The book is a startling journey into what it means to be human—and moreover what it doesn’t. Over the course of his journey, Foster adopts the habits and habitats of a badger, an otter, a deer, a swift, and a fox, to try and paint a picture of how animals experience the world. Although humans are very good at looking at animals from a scientific perspective, explorations into the animal world through this type of literary adventure have barely begun. Says Foster, “I want to know what it is like to be a wild thing.” And later, “To learn what it is like to shuffle or swoop through a landscape that is mainly olfactory or auditory rather than visual.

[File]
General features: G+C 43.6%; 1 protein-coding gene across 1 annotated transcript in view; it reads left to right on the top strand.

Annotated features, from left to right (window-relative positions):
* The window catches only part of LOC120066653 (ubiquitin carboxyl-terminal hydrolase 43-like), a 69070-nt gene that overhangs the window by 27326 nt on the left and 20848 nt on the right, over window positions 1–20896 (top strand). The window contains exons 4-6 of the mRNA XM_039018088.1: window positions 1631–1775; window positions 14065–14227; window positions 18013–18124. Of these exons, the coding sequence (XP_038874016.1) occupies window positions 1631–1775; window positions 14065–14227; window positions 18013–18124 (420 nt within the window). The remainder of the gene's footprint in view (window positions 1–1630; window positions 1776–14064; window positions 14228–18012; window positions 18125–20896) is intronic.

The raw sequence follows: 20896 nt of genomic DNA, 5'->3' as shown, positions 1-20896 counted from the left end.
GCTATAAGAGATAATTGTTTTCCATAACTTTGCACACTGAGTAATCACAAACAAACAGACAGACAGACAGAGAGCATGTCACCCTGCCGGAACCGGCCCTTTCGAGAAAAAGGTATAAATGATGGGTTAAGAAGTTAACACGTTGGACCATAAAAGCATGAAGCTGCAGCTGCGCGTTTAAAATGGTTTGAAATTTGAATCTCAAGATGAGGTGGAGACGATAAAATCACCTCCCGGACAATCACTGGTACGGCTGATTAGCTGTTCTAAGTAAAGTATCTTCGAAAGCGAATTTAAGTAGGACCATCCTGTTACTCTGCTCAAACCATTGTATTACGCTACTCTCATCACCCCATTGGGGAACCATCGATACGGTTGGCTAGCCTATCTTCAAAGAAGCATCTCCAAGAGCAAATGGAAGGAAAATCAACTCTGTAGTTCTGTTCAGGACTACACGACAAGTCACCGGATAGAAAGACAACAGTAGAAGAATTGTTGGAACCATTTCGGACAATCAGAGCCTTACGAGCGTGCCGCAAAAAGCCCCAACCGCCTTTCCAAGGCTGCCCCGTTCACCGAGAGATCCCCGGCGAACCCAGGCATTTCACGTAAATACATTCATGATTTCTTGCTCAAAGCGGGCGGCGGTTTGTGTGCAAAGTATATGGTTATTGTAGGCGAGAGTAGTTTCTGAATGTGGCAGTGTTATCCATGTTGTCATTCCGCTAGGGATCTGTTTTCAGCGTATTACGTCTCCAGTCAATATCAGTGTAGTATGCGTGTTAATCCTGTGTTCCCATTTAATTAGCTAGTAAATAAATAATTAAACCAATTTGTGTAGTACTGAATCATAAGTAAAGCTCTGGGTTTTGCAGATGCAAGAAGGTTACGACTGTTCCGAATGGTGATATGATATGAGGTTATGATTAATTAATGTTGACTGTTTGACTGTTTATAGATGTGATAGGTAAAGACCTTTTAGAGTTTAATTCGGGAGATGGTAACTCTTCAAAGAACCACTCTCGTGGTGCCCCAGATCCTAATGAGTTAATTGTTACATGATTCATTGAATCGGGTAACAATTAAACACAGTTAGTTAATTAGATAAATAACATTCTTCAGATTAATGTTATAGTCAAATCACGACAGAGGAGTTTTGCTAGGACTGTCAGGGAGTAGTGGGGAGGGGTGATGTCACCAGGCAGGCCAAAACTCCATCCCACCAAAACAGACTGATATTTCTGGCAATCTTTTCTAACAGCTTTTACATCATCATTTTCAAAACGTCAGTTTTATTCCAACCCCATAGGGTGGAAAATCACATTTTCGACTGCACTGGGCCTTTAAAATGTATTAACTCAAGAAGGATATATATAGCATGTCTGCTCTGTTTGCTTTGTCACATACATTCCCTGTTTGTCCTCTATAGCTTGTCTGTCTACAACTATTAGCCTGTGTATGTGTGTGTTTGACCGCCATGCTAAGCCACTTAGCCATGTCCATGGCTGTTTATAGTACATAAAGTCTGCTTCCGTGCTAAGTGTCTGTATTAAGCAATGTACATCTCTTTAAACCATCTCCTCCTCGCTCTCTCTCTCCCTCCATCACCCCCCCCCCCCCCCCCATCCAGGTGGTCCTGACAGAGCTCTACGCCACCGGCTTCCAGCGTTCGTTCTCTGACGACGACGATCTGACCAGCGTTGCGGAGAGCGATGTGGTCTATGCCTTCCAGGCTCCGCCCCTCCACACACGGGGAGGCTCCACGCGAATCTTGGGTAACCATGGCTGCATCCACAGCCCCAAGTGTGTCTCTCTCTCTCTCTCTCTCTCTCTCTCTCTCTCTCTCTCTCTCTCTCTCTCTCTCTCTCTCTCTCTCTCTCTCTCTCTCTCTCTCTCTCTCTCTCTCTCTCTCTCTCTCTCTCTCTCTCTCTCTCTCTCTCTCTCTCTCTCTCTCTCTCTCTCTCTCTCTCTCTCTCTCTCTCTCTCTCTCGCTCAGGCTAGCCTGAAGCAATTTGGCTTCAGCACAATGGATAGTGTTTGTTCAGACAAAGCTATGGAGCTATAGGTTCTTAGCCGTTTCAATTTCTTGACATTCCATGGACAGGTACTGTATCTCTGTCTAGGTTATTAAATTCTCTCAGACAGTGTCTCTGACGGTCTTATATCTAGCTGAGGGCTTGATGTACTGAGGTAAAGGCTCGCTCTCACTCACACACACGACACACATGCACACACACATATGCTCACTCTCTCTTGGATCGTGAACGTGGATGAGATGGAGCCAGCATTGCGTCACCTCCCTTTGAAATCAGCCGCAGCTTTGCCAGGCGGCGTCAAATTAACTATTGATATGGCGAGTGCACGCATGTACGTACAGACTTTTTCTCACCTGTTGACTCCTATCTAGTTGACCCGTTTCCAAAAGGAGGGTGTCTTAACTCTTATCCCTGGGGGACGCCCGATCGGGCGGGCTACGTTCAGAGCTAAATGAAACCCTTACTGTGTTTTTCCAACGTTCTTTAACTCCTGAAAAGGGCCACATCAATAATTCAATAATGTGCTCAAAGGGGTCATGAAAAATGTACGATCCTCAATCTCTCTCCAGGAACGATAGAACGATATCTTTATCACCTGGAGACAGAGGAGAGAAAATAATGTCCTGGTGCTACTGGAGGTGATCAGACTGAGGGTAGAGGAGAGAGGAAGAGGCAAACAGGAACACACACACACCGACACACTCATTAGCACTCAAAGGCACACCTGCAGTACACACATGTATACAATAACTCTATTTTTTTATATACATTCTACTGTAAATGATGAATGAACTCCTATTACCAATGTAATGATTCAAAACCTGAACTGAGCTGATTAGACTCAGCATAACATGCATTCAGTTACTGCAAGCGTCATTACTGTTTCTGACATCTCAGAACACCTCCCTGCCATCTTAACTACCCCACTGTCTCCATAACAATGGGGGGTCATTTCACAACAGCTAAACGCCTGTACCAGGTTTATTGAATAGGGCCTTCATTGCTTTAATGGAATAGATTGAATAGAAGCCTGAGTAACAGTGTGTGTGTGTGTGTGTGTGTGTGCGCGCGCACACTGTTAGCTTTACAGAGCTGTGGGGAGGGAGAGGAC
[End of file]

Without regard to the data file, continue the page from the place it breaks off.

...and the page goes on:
His attempts are humorous and eye opening. From eating worms to plunging into icy rivers (to digging and occupying that hole in the ground), Foster lets us see and experience animal existence while still acknowledging the impossibility of such a task.

In the book’s prologue, he tackles those lurking pitfalls of nature writing, anthropomorphism and anthropocentrism, while confessing that his own work fails to avoid them, too. Nevertheless he attempts to do better. Immersing himself in the discoveries of neuroscience and the physiological literature to understand how his subjects experience the world, he then immerses himself in their world.

Lucky for his readers, he takes us along for the ride.